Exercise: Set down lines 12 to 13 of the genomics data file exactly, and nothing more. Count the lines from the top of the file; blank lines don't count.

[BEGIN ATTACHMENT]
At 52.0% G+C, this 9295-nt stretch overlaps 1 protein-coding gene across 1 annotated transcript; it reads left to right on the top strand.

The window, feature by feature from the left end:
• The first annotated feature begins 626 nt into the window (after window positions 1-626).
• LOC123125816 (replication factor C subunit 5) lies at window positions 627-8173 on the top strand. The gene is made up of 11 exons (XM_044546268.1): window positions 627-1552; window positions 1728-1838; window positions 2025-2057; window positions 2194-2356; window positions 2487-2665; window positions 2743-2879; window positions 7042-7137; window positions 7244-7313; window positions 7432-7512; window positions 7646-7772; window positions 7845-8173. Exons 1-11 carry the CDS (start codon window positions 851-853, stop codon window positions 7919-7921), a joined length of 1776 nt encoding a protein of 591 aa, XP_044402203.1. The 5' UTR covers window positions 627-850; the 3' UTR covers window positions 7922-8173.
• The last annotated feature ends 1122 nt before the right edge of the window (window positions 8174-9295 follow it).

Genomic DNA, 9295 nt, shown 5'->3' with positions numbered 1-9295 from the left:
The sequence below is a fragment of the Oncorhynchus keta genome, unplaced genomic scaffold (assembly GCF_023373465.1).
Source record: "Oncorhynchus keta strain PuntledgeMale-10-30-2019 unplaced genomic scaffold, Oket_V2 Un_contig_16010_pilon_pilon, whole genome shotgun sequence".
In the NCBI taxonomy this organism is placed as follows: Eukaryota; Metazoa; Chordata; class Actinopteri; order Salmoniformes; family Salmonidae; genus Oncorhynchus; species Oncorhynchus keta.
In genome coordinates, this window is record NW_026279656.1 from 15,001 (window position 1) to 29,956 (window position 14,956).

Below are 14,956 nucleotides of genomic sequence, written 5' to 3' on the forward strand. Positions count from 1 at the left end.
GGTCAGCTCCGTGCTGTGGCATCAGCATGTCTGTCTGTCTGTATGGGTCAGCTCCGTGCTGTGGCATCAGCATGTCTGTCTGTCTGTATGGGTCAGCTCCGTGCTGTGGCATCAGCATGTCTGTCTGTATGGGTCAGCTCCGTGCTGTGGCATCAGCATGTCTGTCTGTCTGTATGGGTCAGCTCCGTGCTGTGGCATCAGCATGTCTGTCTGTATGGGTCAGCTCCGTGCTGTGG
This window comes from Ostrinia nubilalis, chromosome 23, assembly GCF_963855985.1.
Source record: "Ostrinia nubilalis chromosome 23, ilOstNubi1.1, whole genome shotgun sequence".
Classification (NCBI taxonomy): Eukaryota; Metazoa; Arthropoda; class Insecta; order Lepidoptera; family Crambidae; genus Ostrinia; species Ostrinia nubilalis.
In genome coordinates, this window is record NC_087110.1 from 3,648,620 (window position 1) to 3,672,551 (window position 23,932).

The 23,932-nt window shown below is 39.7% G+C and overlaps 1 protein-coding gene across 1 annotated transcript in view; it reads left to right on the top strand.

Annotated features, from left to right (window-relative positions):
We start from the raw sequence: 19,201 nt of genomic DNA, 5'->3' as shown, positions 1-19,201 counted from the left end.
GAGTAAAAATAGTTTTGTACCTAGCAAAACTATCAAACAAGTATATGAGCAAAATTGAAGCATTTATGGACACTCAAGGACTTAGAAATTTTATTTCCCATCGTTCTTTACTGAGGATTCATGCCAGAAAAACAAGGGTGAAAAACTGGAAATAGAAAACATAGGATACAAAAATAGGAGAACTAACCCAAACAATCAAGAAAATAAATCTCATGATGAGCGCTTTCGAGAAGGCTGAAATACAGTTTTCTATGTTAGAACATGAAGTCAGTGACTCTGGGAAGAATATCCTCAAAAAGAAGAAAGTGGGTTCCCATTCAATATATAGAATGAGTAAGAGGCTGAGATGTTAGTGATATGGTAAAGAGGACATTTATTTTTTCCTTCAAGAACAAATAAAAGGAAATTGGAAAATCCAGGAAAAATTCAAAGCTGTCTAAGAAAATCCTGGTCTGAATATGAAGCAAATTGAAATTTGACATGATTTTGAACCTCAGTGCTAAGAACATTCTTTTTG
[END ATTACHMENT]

GGTCAGCTCCGTGCTGTGGCATCAGCATGTCTGTCTGTCTGTATGGGTCAGCTCCGTGCTGTGGCATCAGCATGTCTGTCTGTCTGTATGGGTCAGCTCCGTGCTGTGGCATCAGCATGTCTGTCTGTATGGGTCAGCTCCGTGCTGTGGCATCAGCATGTCTGTCTGTCTGTATGGGTCAGCTCCGTGCTGTGGCATCAGCATGTCTGTCTGTATGGGTCAGCTCCGTGCTGTGG
This window comes from Ostrinia nubilalis, chromosome 23, assembly GCF_963855985.1.